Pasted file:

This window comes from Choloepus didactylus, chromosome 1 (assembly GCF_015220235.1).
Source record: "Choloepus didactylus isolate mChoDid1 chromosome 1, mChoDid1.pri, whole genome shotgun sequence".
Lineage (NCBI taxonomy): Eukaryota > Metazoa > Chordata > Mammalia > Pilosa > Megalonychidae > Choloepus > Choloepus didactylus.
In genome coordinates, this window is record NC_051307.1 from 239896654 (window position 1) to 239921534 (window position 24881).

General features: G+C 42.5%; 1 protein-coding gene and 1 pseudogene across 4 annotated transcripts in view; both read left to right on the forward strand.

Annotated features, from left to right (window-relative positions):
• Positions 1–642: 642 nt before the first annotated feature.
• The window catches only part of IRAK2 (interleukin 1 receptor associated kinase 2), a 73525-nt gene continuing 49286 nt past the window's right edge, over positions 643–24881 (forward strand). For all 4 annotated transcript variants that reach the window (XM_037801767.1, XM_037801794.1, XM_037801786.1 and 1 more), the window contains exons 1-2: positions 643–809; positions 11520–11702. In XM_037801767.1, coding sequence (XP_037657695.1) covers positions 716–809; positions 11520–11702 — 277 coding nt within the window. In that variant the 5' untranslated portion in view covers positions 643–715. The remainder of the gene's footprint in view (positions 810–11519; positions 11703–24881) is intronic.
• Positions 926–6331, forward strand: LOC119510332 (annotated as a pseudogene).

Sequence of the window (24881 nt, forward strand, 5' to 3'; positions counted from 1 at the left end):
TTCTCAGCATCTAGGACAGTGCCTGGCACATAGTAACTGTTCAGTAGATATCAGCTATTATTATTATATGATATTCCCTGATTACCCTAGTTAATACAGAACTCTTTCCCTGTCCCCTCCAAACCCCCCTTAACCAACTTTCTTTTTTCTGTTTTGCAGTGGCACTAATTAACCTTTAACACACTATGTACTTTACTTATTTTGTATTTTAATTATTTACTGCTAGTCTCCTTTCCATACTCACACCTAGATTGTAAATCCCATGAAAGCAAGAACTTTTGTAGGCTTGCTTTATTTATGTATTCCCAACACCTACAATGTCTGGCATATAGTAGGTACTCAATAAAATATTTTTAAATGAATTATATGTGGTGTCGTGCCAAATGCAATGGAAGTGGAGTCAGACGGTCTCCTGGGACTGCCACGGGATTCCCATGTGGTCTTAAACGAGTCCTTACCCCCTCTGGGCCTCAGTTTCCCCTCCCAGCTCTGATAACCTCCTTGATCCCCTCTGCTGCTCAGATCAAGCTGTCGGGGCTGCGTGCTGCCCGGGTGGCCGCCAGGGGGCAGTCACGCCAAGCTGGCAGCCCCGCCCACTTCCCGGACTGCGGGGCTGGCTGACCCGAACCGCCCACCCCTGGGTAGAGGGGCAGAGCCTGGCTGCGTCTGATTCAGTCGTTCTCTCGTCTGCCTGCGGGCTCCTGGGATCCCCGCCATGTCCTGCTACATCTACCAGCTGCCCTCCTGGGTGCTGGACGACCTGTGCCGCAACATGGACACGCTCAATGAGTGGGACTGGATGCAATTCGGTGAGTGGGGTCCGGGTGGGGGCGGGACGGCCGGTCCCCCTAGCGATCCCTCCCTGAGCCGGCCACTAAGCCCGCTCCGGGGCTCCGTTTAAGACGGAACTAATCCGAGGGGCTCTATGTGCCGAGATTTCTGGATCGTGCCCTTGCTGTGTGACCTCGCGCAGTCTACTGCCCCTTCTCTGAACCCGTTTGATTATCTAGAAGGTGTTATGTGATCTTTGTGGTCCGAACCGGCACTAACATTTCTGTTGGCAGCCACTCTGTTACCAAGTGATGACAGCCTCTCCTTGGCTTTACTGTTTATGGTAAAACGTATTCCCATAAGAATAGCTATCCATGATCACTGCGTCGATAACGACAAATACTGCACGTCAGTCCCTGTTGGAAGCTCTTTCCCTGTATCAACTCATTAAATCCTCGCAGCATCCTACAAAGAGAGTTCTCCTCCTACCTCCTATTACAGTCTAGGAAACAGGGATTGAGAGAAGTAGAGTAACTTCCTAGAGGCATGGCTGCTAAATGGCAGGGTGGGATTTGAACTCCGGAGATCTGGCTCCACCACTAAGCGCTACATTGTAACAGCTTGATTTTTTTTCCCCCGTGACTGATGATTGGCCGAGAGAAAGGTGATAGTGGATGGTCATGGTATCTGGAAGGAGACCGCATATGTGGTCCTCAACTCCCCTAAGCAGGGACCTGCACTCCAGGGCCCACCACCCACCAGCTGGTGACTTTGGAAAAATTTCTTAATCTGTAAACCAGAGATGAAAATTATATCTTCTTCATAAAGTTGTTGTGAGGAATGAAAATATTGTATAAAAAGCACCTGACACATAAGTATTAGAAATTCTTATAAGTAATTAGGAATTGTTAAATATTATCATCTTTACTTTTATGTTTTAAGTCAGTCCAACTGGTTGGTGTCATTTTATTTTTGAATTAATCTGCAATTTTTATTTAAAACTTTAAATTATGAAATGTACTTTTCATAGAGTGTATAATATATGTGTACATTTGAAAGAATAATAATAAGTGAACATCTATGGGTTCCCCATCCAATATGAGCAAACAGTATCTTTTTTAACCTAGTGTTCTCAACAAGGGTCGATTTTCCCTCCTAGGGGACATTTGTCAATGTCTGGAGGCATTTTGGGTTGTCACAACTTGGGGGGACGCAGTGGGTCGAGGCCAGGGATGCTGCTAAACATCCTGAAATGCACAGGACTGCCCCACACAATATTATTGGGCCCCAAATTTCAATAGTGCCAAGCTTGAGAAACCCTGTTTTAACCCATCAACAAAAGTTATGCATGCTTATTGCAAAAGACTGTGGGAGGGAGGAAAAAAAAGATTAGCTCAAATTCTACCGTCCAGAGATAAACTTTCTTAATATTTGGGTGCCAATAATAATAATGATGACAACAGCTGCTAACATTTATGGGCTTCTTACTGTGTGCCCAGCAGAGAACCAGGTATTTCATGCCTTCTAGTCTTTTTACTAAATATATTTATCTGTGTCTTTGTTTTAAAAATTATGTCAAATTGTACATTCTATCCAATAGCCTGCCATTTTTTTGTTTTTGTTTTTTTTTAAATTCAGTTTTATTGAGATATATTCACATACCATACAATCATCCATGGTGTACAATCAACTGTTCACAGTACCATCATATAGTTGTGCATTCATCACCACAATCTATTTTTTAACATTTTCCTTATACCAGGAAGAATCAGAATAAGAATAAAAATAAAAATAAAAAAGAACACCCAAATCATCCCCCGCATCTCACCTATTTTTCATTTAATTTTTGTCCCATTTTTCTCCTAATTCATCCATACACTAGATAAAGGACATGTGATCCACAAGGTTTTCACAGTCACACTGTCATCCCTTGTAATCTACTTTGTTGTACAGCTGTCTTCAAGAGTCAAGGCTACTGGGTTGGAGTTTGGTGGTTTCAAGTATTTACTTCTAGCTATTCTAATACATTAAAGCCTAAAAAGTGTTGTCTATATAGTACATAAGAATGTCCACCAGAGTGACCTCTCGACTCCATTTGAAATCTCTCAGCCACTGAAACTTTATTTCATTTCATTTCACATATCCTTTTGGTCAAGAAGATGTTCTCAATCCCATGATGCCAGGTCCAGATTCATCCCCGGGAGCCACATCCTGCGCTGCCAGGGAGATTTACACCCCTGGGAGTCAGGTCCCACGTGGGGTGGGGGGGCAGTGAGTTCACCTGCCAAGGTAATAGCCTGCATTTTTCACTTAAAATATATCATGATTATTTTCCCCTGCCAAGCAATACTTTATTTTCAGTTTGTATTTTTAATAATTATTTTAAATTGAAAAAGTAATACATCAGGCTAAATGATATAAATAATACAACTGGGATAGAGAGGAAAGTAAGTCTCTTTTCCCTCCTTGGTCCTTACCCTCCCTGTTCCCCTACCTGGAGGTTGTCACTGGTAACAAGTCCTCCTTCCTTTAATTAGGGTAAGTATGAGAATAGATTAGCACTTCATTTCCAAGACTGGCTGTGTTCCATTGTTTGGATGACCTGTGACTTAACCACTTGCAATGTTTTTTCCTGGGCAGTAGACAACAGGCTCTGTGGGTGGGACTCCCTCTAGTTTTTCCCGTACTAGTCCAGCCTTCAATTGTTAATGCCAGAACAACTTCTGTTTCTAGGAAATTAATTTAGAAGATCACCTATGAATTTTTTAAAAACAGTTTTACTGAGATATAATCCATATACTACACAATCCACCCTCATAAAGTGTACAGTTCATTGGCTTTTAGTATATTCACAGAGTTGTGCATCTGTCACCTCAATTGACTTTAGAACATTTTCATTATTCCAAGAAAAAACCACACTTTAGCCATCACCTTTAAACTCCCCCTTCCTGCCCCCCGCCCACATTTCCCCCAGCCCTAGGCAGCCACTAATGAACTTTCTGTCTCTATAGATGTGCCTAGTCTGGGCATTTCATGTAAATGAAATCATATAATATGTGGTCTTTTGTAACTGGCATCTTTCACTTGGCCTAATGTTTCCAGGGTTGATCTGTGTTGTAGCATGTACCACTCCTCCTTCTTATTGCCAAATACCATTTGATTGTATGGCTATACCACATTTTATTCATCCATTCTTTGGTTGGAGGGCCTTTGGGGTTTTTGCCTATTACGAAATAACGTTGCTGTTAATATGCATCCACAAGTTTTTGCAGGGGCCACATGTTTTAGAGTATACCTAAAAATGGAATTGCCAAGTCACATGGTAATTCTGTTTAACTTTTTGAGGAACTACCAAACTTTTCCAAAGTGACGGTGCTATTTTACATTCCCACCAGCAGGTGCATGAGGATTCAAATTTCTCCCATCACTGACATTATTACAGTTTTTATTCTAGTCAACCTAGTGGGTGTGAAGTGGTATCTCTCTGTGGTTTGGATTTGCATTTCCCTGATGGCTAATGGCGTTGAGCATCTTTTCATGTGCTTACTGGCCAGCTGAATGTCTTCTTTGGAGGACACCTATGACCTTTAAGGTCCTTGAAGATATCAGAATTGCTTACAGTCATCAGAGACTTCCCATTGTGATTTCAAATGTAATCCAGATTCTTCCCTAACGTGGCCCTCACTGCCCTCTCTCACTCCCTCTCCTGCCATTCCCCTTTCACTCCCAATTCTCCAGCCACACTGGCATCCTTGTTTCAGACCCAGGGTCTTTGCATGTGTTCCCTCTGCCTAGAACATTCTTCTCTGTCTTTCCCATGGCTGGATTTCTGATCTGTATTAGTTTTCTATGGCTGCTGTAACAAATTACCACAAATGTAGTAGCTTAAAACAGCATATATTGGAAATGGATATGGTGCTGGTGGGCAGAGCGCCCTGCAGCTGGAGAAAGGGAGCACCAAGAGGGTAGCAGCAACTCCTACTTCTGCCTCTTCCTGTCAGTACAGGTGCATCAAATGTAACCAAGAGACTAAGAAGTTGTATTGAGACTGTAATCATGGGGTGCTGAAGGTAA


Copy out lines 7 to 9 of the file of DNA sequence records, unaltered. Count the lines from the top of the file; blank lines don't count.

• Positions 1–642: 642 nt before the first annotated feature.
• The window catches only part of IRAK2 (interleukin 1 receptor associated kinase 2), a 73525-nt gene continuing 49286 nt past the window's right edge, over positions 643–24881 (forward strand). For all 4 annotated transcript variants that reach the window (XM_037801767.1, XM_037801794.1, XM_037801786.1 and 1 more), the window contains exons 1-2: positions 643–809; positions 11520–11702. In XM_037801767.1, coding sequence (XP_037657695.1) covers positions 716–809; positions 11520–11702 — 277 coding nt within the window. In that variant the 5' untranslated portion in view covers positions 643–715. The remainder of the gene's footprint in view (positions 810–11519; positions 11703–24881) is intronic.
• Positions 926–6331, forward strand: LOC119510332 (annotated as a pseudogene).